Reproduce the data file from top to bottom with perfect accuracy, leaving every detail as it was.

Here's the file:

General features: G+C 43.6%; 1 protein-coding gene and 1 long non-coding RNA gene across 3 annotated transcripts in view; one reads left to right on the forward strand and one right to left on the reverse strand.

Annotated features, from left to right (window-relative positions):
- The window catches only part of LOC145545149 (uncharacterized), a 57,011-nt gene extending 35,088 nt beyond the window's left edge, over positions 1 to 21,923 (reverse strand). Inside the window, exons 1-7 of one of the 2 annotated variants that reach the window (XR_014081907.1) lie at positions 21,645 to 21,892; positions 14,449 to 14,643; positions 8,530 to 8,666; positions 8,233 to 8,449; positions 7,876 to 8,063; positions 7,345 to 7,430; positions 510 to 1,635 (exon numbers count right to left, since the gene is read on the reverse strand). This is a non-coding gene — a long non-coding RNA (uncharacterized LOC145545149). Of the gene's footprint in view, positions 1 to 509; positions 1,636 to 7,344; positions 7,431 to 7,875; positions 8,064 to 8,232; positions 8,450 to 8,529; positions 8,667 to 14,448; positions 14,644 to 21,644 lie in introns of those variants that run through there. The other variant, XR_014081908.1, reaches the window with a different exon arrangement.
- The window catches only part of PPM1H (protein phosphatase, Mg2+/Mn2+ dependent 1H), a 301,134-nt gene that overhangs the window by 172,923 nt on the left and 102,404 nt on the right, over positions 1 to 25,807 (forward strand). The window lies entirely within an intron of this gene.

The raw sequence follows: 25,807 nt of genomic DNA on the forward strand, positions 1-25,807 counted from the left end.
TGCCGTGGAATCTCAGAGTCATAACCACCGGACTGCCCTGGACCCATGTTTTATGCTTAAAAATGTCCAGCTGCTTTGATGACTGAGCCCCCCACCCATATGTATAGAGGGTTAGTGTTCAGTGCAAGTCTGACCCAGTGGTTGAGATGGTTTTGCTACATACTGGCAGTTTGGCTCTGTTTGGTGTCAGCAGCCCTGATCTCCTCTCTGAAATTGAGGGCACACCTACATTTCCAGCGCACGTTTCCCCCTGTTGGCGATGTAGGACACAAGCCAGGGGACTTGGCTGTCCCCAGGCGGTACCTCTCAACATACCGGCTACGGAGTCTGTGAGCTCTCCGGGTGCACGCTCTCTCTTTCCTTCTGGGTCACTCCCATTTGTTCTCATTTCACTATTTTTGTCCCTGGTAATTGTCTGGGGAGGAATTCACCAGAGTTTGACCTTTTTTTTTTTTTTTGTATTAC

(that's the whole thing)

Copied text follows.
General features: G+C 43.6%; 1 protein-coding gene and 1 long non-coding RNA gene across 3 annotated transcripts in view; one reads left to right on the forward strand and one right to left on the reverse strand.

Annotated features, from left to right (window-relative positions):
- The window catches only part of LOC145545149 (uncharacterized), a 57,011-nt gene extending 35,088 nt beyond the window's left edge, over positions 1 to 21,923 (reverse strand). Inside the window, exons 1-7 of one of the 2 annotated variants that reach the window (XR_014081907.1) lie at positions 21,645 to 21,892; positions 14,449 to 14,643; positions 8,530 to 8,666; positions 8,233 to 8,449; positions 7,876 to 8,063; positions 7,345 to 7,430; positions 510 to 1,635 (exon numbers count right to left, since the gene is read on the reverse strand). This is a non-coding gene — a long non-coding RNA (uncharacterized LOC145545149). Of the gene's footprint in view, positions 1 to 509; positions 1,636 to 7,344; positions 7,431 to 7,875; positions 8,064 to 8,232; positions 8,450 to 8,529; positions 8,667 to 14,448; positions 14,644 to 21,644 lie in introns of those variants that run through there. The other variant, XR_014081908.1, reaches the window with a different exon arrangement.
- The window catches only part of PPM1H (protein phosphatase, Mg2+/Mn2+ dependent 1H), a 301,134-nt gene that overhangs the window by 172,923 nt on the left and 102,404 nt on the right, over positions 1 to 25,807 (forward strand). The window lies entirely within an intron of this gene.

The raw sequence follows: 25,807 nt of genomic DNA on the forward strand, positions 1-25,807 counted from the left end.
TGCCGTGGAATCTCAGAGTCATAACCACCGGACTGCCCTGGACCCATGTTTTATGCTTAAAAATGTCCAGCTGCTTTGATGACTGAGCCCCCCACCCATATGTATAGAGGGTTAGTGTTCAGTGCAAGTCTGACCCAGTGGTTGAGATGGTTTTGCTACATACTGGCAGTTTGGCTCTGTTTGGTGTCAGCAGCCCTGATCTCCTCTCTGAAATTGAGGGCACACCTACATTTCCAGCGCACGTTTCCCCCTGTTGGCGATGTAGGACACAAGCCAGGGGACTTGGCTGTCCCCAGGCGGTACCTCTCAACATACCGGCTACGGAGTCTGTGAGCTCTCCGGGTGCACGCTCTCTCTTTCCTTCTGGGTCACTCCCATTTGTTCTCATTTCACTATTTTTGTCCCTGGTAATTGTCTGGGGAGGAATTCACCAGAGTTTGACCTTTTTTTTTTTTTTTGTATTAC